Jumeirah Port Soller Hotel

Mallorca has always had a sweet spot in my heart, with happy memories of my first ever girls’ holiday, at the tender age of 18, to Magaluf – a major milestone, having survived A-Levels and my first independent holiday. Freedom!

Needless to say, that particular trip was packed with more sunburn, alcohol, wardrobe angst and nightlife than should be humanly possible, but very happy memories nonetheless.

So, as I returned to this magical place, I was excited to discover the other side of the island, both literally and philosophically.

We were headed north-west to Port de Soller, an area noted for its outstanding natural beauty, to stay at the recently-opened Jumeirah Port de Soller, the first footprint in Europe for this highly-respected, Middle Eastern luxury brand.

The short flight and equally-short transfer instantly connected me to the natural beauty of this lush island, as we drove through beautiful orange and olive groves, into the magnificent mountain range and through a carved pass that takes you to Port de Soller.

The first sign that we were near was the church, an eclectic mix of baroque, art deco and byzantine styles. We arrived at the resort to a gentle flurry of activity, as bags were whisked away and we were guided to the elegant yet understated entrance. As we stepped into the lobby, a calm, cavernous space opened up, with the most stunning reflecting pool that seemed to wash us clean of all the stresses and tedium of travelling at peak season.

Only then did the hotel reveal its true beauty: it’s actually built into the cliff-side, so as you walk towards the check-in area, you are met with the most spectacular panoramic view of the entrance to Port de Soller and the expanse of the Mediterranean that reaches out in front of you as far as the eye can see.

I was reminded of the quote “Life is not about how many breaths you take, it’s about how many moments that take your breath away”. This was one of those moments.

After a much-needed glass of orange juice, and cold towels to wash away the last remnants of travelling, we checked in and were shown to our room.

The hotel reminded me of a Bond film, with the resort discreetly carved into the ragged cliff across a number of levels. The hotel offers a choice of 121 spacious rooms and suites, two indulgent restaurants, two swimming pools, including an infinity pool, and the magnificent Talise Spa (another treat for the senses).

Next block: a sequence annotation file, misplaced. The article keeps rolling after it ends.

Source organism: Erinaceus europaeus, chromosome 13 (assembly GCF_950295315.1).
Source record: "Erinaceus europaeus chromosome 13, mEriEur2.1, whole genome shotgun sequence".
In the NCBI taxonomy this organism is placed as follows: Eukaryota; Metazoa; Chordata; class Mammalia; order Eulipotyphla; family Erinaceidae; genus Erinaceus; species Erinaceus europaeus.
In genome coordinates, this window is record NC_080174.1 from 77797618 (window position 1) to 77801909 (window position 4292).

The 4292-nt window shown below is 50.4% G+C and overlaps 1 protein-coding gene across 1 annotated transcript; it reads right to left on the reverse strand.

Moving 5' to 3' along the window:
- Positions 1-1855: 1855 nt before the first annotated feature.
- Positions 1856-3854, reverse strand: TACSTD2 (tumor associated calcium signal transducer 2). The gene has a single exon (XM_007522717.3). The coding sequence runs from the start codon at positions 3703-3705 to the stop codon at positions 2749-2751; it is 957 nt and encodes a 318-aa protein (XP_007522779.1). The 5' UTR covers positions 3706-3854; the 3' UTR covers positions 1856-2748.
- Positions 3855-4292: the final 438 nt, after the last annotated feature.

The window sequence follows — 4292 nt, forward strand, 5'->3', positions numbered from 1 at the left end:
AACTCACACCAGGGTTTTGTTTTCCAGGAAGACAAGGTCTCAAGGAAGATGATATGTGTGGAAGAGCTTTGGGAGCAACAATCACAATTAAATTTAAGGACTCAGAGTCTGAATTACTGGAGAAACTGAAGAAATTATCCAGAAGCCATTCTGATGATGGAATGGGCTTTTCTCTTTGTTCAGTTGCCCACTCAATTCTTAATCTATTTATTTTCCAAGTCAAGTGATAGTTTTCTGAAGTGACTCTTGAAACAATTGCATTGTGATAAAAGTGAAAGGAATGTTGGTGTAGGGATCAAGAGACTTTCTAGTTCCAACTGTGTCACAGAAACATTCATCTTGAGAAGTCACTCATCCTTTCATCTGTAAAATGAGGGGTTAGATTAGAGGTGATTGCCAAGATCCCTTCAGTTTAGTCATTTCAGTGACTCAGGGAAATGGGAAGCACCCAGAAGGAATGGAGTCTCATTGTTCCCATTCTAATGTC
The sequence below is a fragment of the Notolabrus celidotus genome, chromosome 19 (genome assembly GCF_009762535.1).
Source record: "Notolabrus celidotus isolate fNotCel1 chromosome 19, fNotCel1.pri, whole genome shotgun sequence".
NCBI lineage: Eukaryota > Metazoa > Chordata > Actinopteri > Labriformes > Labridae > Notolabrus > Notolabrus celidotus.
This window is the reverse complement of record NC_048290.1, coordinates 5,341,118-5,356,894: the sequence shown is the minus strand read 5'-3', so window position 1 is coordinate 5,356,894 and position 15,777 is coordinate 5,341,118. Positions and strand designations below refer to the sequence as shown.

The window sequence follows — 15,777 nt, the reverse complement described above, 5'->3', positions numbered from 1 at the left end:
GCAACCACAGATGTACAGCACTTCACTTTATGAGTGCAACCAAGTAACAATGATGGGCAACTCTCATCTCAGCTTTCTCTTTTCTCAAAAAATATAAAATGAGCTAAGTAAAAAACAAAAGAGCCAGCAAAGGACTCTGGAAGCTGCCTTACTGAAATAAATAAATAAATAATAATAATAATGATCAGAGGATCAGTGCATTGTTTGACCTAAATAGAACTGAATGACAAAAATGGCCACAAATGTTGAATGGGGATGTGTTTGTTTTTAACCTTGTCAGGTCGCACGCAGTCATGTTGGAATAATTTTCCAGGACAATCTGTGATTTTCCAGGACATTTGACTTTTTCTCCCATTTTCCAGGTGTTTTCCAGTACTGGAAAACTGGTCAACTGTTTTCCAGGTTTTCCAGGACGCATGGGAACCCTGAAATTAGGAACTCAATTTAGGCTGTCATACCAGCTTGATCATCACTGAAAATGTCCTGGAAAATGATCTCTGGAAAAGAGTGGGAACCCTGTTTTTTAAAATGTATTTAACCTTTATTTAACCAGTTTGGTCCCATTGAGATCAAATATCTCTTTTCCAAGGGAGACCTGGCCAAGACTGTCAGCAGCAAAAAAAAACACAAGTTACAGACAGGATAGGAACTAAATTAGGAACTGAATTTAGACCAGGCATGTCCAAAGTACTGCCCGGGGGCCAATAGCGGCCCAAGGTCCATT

Our deluxe sea-view room offered memorable sights, with floor-to-ceiling glass that extended from the bedroom to the bathroom, with sliding doors opening onto a broad balcony that physically connects you with the stunning landscape.

The location of this resort, combined with the everything-is-taken-care-of attitude, offers a level of hospitality that truly raises the bar.

After just a few days of relaxing into the local pace, soaking up the scenery (including a dramatic electric storm), connecting with the local area and its people, and enjoying the sumptuous food at the hotel’s two restaurants, I started to realise what was so refreshing and different about this resort: the hotel team have immersed themselves into the surroundings, finding a way to marry Jumeirah’s style of six-star hospitality with the local culture and people – a rare and precious thing in the world of homogenised hotel brands.

The infinity pool embodied the experience for me: whilst a staggering architectural feat in its own right, its true beauty is that it marries a man-made feature with a natural horizon, which come together in effortless perfection.

In my view, Jumeirah have balanced international hospitality standards with lashings of local authenticity, at a gorgeous resort that is both literally and culturally part of the landscape. A shining example of how to blend the best of two worlds and create a wonderful experience.

Sarah Morgan

An astute marketing professional with over 20 years’ travel, hospitality and leisure campaigning under her belt, Sarah is passionate about the consumer / brand experience. She now works from the other side of the table as Global Travel Editor, have pen will travel.

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